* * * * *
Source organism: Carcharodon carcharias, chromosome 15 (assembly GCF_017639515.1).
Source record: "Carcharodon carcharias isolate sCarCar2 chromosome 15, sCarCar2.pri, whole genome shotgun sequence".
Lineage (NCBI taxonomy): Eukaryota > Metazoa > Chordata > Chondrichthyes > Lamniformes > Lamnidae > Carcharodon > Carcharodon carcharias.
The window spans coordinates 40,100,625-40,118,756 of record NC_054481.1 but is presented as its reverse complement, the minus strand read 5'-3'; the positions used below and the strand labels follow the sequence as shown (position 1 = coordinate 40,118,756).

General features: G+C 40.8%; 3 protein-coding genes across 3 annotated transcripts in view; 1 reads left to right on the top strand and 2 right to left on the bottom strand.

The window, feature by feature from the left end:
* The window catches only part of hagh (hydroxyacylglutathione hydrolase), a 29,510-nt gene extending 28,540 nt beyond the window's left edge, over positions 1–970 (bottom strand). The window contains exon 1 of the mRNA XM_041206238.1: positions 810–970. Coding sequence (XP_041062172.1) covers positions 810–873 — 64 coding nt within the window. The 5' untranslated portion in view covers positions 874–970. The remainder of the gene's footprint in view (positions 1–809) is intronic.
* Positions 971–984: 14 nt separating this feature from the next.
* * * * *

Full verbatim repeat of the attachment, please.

Source organism: Carcharodon carcharias, chromosome 15 (assembly GCF_017639515.1).
Source record: "Carcharodon carcharias isolate sCarCar2 chromosome 15, sCarCar2.pri, whole genome shotgun sequence".
Lineage (NCBI taxonomy): Eukaryota > Metazoa > Chordata > Chondrichthyes > Lamniformes > Lamnidae > Carcharodon > Carcharodon carcharias.
The window spans coordinates 40,100,625-40,118,756 of record NC_054481.1 but is presented as its reverse complement, the minus strand read 5'-3'; the positions used below and the strand labels follow the sequence as shown (position 1 = coordinate 40,118,756).

General features: G+C 40.8%; 3 protein-coding genes across 3 annotated transcripts in view; 1 reads left to right on the top strand and 2 right to left on the bottom strand.

The window, feature by feature from the left end:
* The window catches only part of hagh (hydroxyacylglutathione hydrolase), a 29,510-nt gene extending 28,540 nt beyond the window's left edge, over positions 1–970 (bottom strand). The window contains exon 1 of the mRNA XM_041206238.1: positions 810–970. Coding sequence (XP_041062172.1) covers positions 810–873 — 64 coding nt within the window. The 5' untranslated portion in view covers positions 874–970. The remainder of the gene's footprint in view (positions 1–809) is intronic.
* Positions 971–984: 14 nt separating this feature from the next.